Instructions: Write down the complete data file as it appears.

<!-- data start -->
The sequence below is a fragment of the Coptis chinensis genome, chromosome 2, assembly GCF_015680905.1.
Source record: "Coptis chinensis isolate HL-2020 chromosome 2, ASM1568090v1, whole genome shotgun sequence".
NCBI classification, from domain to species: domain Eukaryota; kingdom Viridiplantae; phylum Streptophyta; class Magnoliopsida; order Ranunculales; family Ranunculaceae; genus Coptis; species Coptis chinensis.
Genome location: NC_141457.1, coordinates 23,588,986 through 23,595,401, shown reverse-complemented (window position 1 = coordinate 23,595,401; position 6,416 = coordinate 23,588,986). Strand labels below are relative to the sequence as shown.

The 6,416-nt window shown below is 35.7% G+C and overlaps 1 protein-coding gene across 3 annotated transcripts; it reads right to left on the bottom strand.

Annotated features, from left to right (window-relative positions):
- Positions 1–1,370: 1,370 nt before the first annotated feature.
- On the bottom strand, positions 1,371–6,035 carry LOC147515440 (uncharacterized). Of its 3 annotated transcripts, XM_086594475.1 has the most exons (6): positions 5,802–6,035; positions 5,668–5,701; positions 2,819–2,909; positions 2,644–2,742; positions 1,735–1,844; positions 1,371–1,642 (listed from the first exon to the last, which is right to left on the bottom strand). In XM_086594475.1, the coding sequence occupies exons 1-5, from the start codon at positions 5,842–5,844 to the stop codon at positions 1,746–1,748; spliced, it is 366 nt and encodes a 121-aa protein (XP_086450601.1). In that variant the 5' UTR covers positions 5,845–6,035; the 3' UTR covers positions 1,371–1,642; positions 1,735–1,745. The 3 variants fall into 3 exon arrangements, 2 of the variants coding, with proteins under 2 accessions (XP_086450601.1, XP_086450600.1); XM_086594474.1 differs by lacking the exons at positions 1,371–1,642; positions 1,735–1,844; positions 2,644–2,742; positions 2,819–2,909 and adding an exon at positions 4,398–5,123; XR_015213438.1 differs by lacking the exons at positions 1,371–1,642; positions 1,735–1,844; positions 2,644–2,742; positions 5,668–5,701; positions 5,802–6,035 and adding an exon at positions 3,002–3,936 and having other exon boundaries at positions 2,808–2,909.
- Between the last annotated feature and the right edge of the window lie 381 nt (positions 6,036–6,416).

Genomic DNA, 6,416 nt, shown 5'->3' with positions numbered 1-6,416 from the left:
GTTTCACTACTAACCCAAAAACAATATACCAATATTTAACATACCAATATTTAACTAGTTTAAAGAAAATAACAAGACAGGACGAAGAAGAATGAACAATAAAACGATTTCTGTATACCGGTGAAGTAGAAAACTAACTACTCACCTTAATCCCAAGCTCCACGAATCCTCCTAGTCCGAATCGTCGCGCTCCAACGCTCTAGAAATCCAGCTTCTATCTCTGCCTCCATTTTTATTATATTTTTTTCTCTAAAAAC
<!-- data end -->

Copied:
The sequence below is a fragment of the Coptis chinensis genome, chromosome 2, assembly GCF_015680905.1.
Source record: "Coptis chinensis isolate HL-2020 chromosome 2, ASM1568090v1, whole genome shotgun sequence".
NCBI classification, from domain to species: domain Eukaryota; kingdom Viridiplantae; phylum Streptophyta; class Magnoliopsida; order Ranunculales; family Ranunculaceae; genus Coptis; species Coptis chinensis.
Genome location: NC_141457.1, coordinates 23,588,986 through 23,595,401, shown reverse-complemented (window position 1 = coordinate 23,595,401; position 6,416 = coordinate 23,588,986). Strand labels below are relative to the sequence as shown.

The 6,416-nt window shown below is 35.7% G+C and overlaps 1 protein-coding gene across 3 annotated transcripts; it reads right to left on the bottom strand.

Annotated features, from left to right (window-relative positions):
- Positions 1–1,370: 1,370 nt before the first annotated feature.
- On the bottom strand, positions 1,371–6,035 carry LOC147515440 (uncharacterized). Of its 3 annotated transcripts, XM_086594475.1 has the most exons (6): positions 5,802–6,035; positions 5,668–5,701; positions 2,819–2,909; positions 2,644–2,742; positions 1,735–1,844; positions 1,371–1,642 (listed from the first exon to the last, which is right to left on the bottom strand). In XM_086594475.1, the coding sequence occupies exons 1-5, from the start codon at positions 5,842–5,844 to the stop codon at positions 1,746–1,748; spliced, it is 366 nt and encodes a 121-aa protein (XP_086450601.1). In that variant the 5' UTR covers positions 5,845–6,035; the 3' UTR covers positions 1,371–1,642; positions 1,735–1,745. The 3 variants fall into 3 exon arrangements, 2 of the variants coding, with proteins under 2 accessions (XP_086450601.1, XP_086450600.1); XM_086594474.1 differs by lacking the exons at positions 1,371–1,642; positions 1,735–1,844; positions 2,644–2,742; positions 2,819–2,909 and adding an exon at positions 4,398–5,123; XR_015213438.1 differs by lacking the exons at positions 1,371–1,642; positions 1,735–1,844; positions 2,644–2,742; positions 5,668–5,701; positions 5,802–6,035 and adding an exon at positions 3,002–3,936 and having other exon boundaries at positions 2,808–2,909.
- Between the last annotated feature and the right edge of the window lie 381 nt (positions 6,036–6,416).

Genomic DNA, 6,416 nt, shown 5'->3' with positions numbered 1-6,416 from the left:
GTTTCACTACTAACCCAAAAACAATATACCAATATTTAACATACCAATATTTAACTAGTTTAAAGAAAATAACAAGACAGGACGAAGAAGAATGAACAATAAAACGATTTCTGTATACCGGTGAAGTAGAAAACTAACTACTCACCTTAATCCCAAGCTCCACGAATCCTCCTAGTCCGAATCGTCGCGCTCCAACGCTCTAGAAATCCAGCTTCTATCTCTGCCTCCATTTTTATTATATTTTTTTCTCTAAAAAC